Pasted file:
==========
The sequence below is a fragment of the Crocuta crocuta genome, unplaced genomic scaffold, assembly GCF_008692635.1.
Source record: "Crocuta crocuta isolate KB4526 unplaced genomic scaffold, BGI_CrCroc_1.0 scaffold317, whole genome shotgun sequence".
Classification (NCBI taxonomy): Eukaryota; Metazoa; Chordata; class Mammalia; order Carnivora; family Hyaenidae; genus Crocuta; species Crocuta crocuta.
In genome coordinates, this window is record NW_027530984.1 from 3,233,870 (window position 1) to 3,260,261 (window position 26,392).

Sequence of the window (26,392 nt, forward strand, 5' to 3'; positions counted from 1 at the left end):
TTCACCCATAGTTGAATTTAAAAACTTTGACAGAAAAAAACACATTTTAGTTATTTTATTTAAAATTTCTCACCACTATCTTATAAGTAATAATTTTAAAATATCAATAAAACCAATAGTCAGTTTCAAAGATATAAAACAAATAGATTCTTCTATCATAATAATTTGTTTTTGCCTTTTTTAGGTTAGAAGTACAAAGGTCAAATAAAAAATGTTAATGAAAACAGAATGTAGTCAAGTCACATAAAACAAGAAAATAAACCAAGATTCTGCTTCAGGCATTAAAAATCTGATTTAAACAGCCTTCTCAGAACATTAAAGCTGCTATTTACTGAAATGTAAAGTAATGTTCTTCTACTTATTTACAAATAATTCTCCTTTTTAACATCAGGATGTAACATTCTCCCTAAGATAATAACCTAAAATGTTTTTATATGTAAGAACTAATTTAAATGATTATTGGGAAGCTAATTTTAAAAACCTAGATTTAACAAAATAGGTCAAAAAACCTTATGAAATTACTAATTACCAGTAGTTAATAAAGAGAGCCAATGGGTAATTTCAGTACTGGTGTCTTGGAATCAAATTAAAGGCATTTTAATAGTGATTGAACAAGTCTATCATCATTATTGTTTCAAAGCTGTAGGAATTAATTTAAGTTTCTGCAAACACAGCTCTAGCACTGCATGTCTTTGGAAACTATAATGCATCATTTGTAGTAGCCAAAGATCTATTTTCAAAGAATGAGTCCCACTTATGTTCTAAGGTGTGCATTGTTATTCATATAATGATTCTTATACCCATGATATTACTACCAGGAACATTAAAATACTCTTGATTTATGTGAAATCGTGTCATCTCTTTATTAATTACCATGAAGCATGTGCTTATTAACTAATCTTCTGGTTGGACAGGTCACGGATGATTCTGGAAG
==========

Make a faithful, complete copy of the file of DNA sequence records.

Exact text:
The sequence below is a fragment of the Crocuta crocuta genome, unplaced genomic scaffold, assembly GCF_008692635.1.
Source record: "Crocuta crocuta isolate KB4526 unplaced genomic scaffold, BGI_CrCroc_1.0 scaffold317, whole genome shotgun sequence".
Classification (NCBI taxonomy): Eukaryota; Metazoa; Chordata; class Mammalia; order Carnivora; family Hyaenidae; genus Crocuta; species Crocuta crocuta.
In genome coordinates, this window is record NW_027530984.1 from 3,233,870 (window position 1) to 3,260,261 (window position 26,392).

Sequence of the window (26,392 nt, forward strand, 5' to 3'; positions counted from 1 at the left end):
TTCACCCATAGTTGAATTTAAAAACTTTGACAGAAAAAAACACATTTTAGTTATTTTATTTAAAATTTCTCACCACTATCTTATAAGTAATAATTTTAAAATATCAATAAAACCAATAGTCAGTTTCAAAGATATAAAACAAATAGATTCTTCTATCATAATAATTTGTTTTTGCCTTTTTTAGGTTAGAAGTACAAAGGTCAAATAAAAAATGTTAATGAAAACAGAATGTAGTCAAGTCACATAAAACAAGAAAATAAACCAAGATTCTGCTTCAGGCATTAAAAATCTGATTTAAACAGCCTTCTCAGAACATTAAAGCTGCTATTTACTGAAATGTAAAGTAATGTTCTTCTACTTATTTACAAATAATTCTCCTTTTTAACATCAGGATGTAACATTCTCCCTAAGATAATAACCTAAAATGTTTTTATATGTAAGAACTAATTTAAATGATTATTGGGAAGCTAATTTTAAAAACCTAGATTTAACAAAATAGGTCAAAAAACCTTATGAAATTACTAATTACCAGTAGTTAATAAAGAGAGCCAATGGGTAATTTCAGTACTGGTGTCTTGGAATCAAATTAAAGGCATTTTAATAGTGATTGAACAAGTCTATCATCATTATTGTTTCAAAGCTGTAGGAATTAATTTAAGTTTCTGCAAACACAGCTCTAGCACTGCATGTCTTTGGAAACTATAATGCATCATTTGTAGTAGCCAAAGATCTATTTTCAAAGAATGAGTCCCACTTATGTTCTAAGGTGTGCATTGTTATTCATATAATGATTCTTATACCCATGATATTACTACCAGGAACATTAAAATACTCTTGATTTATGTGAAATCGTGTCATCTCTTTATTAATTACCATGAAGCATGTGCTTATTAACTAATCTTCTGGTTGGACAGGTCACGGATGATTCTGGAAG